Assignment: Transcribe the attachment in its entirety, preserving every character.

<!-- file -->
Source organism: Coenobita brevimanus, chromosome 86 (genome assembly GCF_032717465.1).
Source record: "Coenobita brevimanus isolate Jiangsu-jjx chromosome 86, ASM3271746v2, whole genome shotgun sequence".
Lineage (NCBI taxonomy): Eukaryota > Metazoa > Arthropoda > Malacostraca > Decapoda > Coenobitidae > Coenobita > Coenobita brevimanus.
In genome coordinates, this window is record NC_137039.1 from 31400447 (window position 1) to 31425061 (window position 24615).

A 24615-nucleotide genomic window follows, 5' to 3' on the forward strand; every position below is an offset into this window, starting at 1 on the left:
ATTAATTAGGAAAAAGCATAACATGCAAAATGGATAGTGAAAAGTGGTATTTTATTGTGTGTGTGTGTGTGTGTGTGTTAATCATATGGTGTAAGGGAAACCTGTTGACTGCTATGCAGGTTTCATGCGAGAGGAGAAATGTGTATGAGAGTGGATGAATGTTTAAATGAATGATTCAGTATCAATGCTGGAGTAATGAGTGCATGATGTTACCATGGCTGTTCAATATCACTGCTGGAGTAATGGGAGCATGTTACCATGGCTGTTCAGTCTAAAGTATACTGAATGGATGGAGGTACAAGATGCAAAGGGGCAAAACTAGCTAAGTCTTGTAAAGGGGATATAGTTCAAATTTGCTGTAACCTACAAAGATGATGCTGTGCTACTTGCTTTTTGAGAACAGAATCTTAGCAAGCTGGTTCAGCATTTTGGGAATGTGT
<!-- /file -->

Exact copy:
Source organism: Coenobita brevimanus, chromosome 86 (genome assembly GCF_032717465.1).
Source record: "Coenobita brevimanus isolate Jiangsu-jjx chromosome 86, ASM3271746v2, whole genome shotgun sequence".
Lineage (NCBI taxonomy): Eukaryota > Metazoa > Arthropoda > Malacostraca > Decapoda > Coenobitidae > Coenobita > Coenobita brevimanus.
In genome coordinates, this window is record NC_137039.1 from 31400447 (window position 1) to 31425061 (window position 24615).

A 24615-nucleotide genomic window follows, 5' to 3' on the forward strand; every position below is an offset into this window, starting at 1 on the left:
ATTAATTAGGAAAAAGCATAACATGCAAAATGGATAGTGAAAAGTGGTATTTTATTGTGTGTGTGTGTGTGTGTGTGTTAATCATATGGTGTAAGGGAAACCTGTTGACTGCTATGCAGGTTTCATGCGAGAGGAGAAATGTGTATGAGAGTGGATGAATGTTTAAATGAATGATTCAGTATCAATGCTGGAGTAATGAGTGCATGATGTTACCATGGCTGTTCAATATCACTGCTGGAGTAATGGGAGCATGTTACCATGGCTGTTCAGTCTAAAGTATACTGAATGGATGGAGGTACAAGATGCAAAGGGGCAAAACTAGCTAAGTCTTGTAAAGGGGATATAGTTCAAATTTGCTGTAACCTACAAAGATGATGCTGTGCTACTTGCTTTTTGAGAACAGAATCTTAGCAAGCTGGTTCAGCATTTTGGGAATGTGT